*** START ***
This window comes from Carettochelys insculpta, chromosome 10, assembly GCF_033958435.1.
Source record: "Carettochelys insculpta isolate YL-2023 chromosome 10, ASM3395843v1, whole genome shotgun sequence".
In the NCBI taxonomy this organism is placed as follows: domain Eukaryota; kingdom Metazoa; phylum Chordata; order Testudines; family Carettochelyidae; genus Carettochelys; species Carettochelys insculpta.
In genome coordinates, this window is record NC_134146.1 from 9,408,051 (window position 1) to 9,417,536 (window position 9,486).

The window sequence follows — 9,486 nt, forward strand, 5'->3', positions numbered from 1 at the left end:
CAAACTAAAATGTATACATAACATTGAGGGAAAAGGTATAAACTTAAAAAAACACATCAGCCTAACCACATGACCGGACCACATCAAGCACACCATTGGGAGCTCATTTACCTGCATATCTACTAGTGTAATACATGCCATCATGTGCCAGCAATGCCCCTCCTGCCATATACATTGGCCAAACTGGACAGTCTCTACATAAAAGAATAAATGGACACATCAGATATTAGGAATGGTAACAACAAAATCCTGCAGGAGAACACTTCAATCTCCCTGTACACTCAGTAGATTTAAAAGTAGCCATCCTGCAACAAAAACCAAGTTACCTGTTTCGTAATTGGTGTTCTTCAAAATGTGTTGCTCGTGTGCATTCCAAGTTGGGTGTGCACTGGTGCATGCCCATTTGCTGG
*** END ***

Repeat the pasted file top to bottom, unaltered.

This window comes from Carettochelys insculpta, chromosome 10, assembly GCF_033958435.1.
Source record: "Carettochelys insculpta isolate YL-2023 chromosome 10, ASM3395843v1, whole genome shotgun sequence".
In the NCBI taxonomy this organism is placed as follows: domain Eukaryota; kingdom Metazoa; phylum Chordata; order Testudines; family Carettochelyidae; genus Carettochelys; species Carettochelys insculpta.
In genome coordinates, this window is record NC_134146.1 from 9,408,051 (window position 1) to 9,417,536 (window position 9,486).

The window sequence follows — 9,486 nt, forward strand, 5'->3', positions numbered from 1 at the left end:
CAAACTAAAATGTATACATAACATTGAGGGAAAAGGTATAAACTTAAAAAAACACATCAGCCTAACCACATGACCGGACCACATCAAGCACACCATTGGGAGCTCATTTACCTGCATATCTACTAGTGTAATACATGCCATCATGTGCCAGCAATGCCCCTCCTGCCATATACATTGGCCAAACTGGACAGTCTCTACATAAAAGAATAAATGGACACATCAGATATTAGGAATGGTAACAACAAAATCCTGCAGGAGAACACTTCAATCTCCCTGTACACTCAGTAGATTTAAAAGTAGCCATCCTGCAACAAAAACCAAGTTACCTGTTTCGTAATTGGTGTTCTTCAAAATGTGTTGCTCGTGTGCATTCCAAGTTGGGTGTGCACTGGTGCATGCCCATTTGCTGG